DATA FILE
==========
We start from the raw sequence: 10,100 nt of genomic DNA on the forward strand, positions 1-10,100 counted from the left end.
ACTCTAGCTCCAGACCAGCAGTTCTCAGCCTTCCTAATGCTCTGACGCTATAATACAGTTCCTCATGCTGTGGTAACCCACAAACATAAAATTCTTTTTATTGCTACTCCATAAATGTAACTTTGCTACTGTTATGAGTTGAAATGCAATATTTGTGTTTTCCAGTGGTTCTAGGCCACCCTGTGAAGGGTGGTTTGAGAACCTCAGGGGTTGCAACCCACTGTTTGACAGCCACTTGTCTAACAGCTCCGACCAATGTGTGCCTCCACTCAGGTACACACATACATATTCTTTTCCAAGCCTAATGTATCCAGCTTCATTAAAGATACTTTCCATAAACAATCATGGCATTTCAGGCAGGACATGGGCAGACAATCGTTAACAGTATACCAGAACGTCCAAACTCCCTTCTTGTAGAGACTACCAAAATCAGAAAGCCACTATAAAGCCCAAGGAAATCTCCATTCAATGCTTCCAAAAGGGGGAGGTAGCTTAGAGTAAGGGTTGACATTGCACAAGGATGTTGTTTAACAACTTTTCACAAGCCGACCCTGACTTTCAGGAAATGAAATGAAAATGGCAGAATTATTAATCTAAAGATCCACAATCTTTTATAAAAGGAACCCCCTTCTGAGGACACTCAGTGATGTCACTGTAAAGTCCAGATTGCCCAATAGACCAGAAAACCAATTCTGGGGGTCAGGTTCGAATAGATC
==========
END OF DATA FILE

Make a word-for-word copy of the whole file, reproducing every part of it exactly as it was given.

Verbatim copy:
We start from the raw sequence: 10,100 nt of genomic DNA on the forward strand, positions 1-10,100 counted from the left end.
ACTCTAGCTCCAGACCAGCAGTTCTCAGCCTTCCTAATGCTCTGACGCTATAATACAGTTCCTCATGCTGTGGTAACCCACAAACATAAAATTCTTTTTATTGCTACTCCATAAATGTAACTTTGCTACTGTTATGAGTTGAAATGCAATATTTGTGTTTTCCAGTGGTTCTAGGCCACCCTGTGAAGGGTGGTTTGAGAACCTCAGGGGTTGCAACCCACTGTTTGACAGCCACTTGTCTAACAGCTCCGACCAATGTGTGCCTCCACTCAGGTACACACATACATATTCTTTTCCAAGCCTAATGTATCCAGCTTCATTAAAGATACTTTCCATAAACAATCATGGCATTTCAGGCAGGACATGGGCAGACAATCGTTAACAGTATACCAGAACGTCCAAACTCCCTTCTTGTAGAGACTACCAAAATCAGAAAGCCACTATAAAGCCCAAGGAAATCTCCATTCAATGCTTCCAAAAGGGGGAGGTAGCTTAGAGTAAGGGTTGACATTGCACAAGGATGTTGTTTAACAACTTTTCACAAGCCGACCCTGACTTTCAGGAAATGAAATGAAAATGGCAGAATTATTAATCTAAAGATCCACAATCTTTTATAAAAGGAACCCCCTTCTGAGGACACTCAGTGATGTCACTGTAAAGTCCAGATTGCCCAATAGACCAGAAAACCAATTCTGGGGGTCAGGTTCGAATAGATC